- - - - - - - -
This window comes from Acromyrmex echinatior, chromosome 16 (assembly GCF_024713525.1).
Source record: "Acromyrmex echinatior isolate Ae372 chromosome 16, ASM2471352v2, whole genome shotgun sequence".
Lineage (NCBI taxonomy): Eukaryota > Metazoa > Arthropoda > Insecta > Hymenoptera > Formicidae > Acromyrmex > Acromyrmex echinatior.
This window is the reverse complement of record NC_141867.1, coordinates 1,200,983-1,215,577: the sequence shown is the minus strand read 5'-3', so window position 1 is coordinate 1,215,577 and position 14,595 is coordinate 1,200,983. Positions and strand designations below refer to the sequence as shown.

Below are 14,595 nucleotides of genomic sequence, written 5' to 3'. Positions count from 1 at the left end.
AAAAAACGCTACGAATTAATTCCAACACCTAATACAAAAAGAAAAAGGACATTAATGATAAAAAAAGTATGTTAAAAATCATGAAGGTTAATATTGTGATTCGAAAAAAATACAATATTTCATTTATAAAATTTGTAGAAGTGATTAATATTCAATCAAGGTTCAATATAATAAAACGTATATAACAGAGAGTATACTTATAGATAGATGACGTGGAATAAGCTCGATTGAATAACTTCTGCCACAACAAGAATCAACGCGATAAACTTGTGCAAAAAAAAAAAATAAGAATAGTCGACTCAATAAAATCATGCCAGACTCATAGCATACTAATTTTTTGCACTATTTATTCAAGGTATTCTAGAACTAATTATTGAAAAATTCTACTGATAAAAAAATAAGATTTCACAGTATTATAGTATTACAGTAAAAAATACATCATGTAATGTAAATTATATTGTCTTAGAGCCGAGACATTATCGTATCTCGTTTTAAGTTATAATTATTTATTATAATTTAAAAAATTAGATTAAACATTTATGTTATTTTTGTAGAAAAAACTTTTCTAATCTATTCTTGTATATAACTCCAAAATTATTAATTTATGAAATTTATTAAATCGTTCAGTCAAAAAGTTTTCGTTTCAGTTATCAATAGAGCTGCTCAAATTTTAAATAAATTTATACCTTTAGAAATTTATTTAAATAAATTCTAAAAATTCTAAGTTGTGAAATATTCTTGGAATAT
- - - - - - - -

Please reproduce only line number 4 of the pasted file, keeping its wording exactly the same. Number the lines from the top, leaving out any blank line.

This window is the reverse complement of record NC_141867.1, coordinates 1,200,983-1,215,577: the sequence shown is the minus strand read 5'-3', so window position 1 is coordinate 1,215,577 and position 14,595 is coordinate 1,200,983. Positions and strand designations below refer to the sequence as shown.